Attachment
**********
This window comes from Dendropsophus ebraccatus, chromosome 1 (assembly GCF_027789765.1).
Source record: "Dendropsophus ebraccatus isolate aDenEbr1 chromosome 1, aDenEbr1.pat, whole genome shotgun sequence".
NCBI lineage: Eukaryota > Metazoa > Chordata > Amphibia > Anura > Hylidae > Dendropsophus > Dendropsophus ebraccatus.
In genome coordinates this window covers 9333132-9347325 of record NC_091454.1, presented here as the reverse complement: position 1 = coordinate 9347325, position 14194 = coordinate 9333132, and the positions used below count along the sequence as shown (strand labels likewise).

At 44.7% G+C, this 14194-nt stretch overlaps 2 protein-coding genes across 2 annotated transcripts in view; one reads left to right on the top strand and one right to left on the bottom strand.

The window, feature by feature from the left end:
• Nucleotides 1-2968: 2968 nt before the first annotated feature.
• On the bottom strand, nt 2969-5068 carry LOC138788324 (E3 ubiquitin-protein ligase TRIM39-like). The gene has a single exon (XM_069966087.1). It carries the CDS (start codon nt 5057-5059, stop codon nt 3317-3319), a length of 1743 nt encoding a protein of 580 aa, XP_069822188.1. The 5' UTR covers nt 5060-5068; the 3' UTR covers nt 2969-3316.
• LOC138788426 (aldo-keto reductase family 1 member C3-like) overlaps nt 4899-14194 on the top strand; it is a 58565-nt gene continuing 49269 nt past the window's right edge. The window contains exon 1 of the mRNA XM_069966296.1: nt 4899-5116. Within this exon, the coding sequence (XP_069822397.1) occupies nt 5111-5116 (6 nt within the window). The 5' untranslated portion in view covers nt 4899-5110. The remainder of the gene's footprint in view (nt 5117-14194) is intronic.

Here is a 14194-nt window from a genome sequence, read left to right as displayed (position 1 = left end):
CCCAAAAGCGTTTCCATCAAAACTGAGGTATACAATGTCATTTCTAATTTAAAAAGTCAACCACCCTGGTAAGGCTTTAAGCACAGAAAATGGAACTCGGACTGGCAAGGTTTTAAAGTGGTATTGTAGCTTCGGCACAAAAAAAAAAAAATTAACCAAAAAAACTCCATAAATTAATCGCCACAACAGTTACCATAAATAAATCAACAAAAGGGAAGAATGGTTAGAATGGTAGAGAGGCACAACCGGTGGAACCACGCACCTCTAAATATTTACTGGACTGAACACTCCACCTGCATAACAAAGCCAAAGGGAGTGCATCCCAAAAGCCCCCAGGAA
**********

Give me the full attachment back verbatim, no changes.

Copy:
This window comes from Dendropsophus ebraccatus, chromosome 1 (assembly GCF_027789765.1).
Source record: "Dendropsophus ebraccatus isolate aDenEbr1 chromosome 1, aDenEbr1.pat, whole genome shotgun sequence".
NCBI lineage: Eukaryota > Metazoa > Chordata > Amphibia > Anura > Hylidae > Dendropsophus > Dendropsophus ebraccatus.
In genome coordinates this window covers 9333132-9347325 of record NC_091454.1, presented here as the reverse complement: position 1 = coordinate 9347325, position 14194 = coordinate 9333132, and the positions used below count along the sequence as shown (strand labels likewise).

At 44.7% G+C, this 14194-nt stretch overlaps 2 protein-coding genes across 2 annotated transcripts in view; one reads left to right on the top strand and one right to left on the bottom strand.

The window, feature by feature from the left end:
• Nucleotides 1-2968: 2968 nt before the first annotated feature.
• On the bottom strand, nt 2969-5068 carry LOC138788324 (E3 ubiquitin-protein ligase TRIM39-like). The gene has a single exon (XM_069966087.1). It carries the CDS (start codon nt 5057-5059, stop codon nt 3317-3319), a length of 1743 nt encoding a protein of 580 aa, XP_069822188.1. The 5' UTR covers nt 5060-5068; the 3' UTR covers nt 2969-3316.
• LOC138788426 (aldo-keto reductase family 1 member C3-like) overlaps nt 4899-14194 on the top strand; it is a 58565-nt gene continuing 49269 nt past the window's right edge. The window contains exon 1 of the mRNA XM_069966296.1: nt 4899-5116. Within this exon, the coding sequence (XP_069822397.1) occupies nt 5111-5116 (6 nt within the window). The 5' untranslated portion in view covers nt 4899-5110. The remainder of the gene's footprint in view (nt 5117-14194) is intronic.

Here is a 14194-nt window from a genome sequence, read left to right as displayed (position 1 = left end):
CCCAAAAGCGTTTCCATCAAAACTGAGGTATACAATGTCATTTCTAATTTAAAAAGTCAACCACCCTGGTAAGGCTTTAAGCACAGAAAATGGAACTCGGACTGGCAAGGTTTTAAAGTGGTATTGTAGCTTCGGCACAAAAAAAAAAAAATTAACCAAAAAAACTCCATAAATTAATCGCCACAACAGTTACCATAAATAAATCAACAAAAGGGAAGAATGGTTAGAATGGTAGAGAGGCACAACCGGTGGAACCACGCACCTCTAAATATTTACTGGACTGAACACTCCACCTGCATAACAAAGCCAAAGGGAGTGCATCCCAAAAGCCCCCAGGAA